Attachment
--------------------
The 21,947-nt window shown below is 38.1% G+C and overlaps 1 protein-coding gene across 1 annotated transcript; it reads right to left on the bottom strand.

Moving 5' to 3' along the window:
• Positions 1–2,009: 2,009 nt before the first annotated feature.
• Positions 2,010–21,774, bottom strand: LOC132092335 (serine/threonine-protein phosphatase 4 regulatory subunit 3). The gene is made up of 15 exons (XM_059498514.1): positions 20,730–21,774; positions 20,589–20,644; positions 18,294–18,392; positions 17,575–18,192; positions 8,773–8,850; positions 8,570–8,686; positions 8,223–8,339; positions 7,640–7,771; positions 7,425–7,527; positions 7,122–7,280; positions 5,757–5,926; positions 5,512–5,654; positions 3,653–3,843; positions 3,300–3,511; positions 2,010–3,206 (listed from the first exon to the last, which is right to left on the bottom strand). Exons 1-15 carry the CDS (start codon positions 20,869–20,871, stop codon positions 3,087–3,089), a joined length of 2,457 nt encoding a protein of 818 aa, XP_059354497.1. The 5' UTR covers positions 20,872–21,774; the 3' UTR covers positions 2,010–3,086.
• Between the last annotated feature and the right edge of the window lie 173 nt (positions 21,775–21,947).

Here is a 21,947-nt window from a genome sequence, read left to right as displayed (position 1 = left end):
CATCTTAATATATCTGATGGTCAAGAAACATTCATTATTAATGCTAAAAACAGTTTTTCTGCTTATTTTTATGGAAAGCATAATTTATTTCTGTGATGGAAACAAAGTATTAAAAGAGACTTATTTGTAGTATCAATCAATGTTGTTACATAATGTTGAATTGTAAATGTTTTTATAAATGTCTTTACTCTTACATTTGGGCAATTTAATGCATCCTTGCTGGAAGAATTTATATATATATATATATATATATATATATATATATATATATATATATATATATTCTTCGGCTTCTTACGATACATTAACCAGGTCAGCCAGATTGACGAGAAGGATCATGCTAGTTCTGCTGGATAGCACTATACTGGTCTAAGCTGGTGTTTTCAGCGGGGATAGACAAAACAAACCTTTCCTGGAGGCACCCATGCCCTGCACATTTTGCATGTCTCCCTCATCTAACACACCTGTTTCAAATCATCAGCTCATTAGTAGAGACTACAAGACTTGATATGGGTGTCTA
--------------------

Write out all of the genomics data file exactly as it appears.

The 21,947-nt window shown below is 38.1% G+C and overlaps 1 protein-coding gene across 1 annotated transcript; it reads right to left on the bottom strand.

Moving 5' to 3' along the window:
• Positions 1–2,009: 2,009 nt before the first annotated feature.
• Positions 2,010–21,774, bottom strand: LOC132092335 (serine/threonine-protein phosphatase 4 regulatory subunit 3). The gene is made up of 15 exons (XM_059498514.1): positions 20,730–21,774; positions 20,589–20,644; positions 18,294–18,392; positions 17,575–18,192; positions 8,773–8,850; positions 8,570–8,686; positions 8,223–8,339; positions 7,640–7,771; positions 7,425–7,527; positions 7,122–7,280; positions 5,757–5,926; positions 5,512–5,654; positions 3,653–3,843; positions 3,300–3,511; positions 2,010–3,206 (listed from the first exon to the last, which is right to left on the bottom strand). Exons 1-15 carry the CDS (start codon positions 20,869–20,871, stop codon positions 3,087–3,089), a joined length of 2,457 nt encoding a protein of 818 aa, XP_059354497.1. The 5' UTR covers positions 20,872–21,774; the 3' UTR covers positions 2,010–3,086.
• Between the last annotated feature and the right edge of the window lie 173 nt (positions 21,775–21,947).

Here is a 21,947-nt window from a genome sequence, read left to right as displayed (position 1 = left end):
CATCTTAATATATCTGATGGTCAAGAAACATTCATTATTAATGCTAAAAACAGTTTTTCTGCTTATTTTTATGGAAAGCATAATTTATTTCTGTGATGGAAACAAAGTATTAAAAGAGACTTATTTGTAGTATCAATCAATGTTGTTACATAATGTTGAATTGTAAATGTTTTTATAAATGTCTTTACTCTTACATTTGGGCAATTTAATGCATCCTTGCTGGAAGAATTTATATATATATATATATATATATATATATATATATATATATATATATATATATTCTTCGGCTTCTTACGATACATTAACCAGGTCAGCCAGATTGACGAGAAGGATCATGCTAGTTCTGCTGGATAGCACTATACTGGTCTAAGCTGGTGTTTTCAGCGGGGATAGACAAAACAAACCTTTCCTGGAGGCACCCATGCCCTGCACATTTTGCATGTCTCCCTCATCTAACACACCTGTTTCAAATCATCAGCTCATTAGTAGAGACTACAAGACTTGATATGGGTGTCTA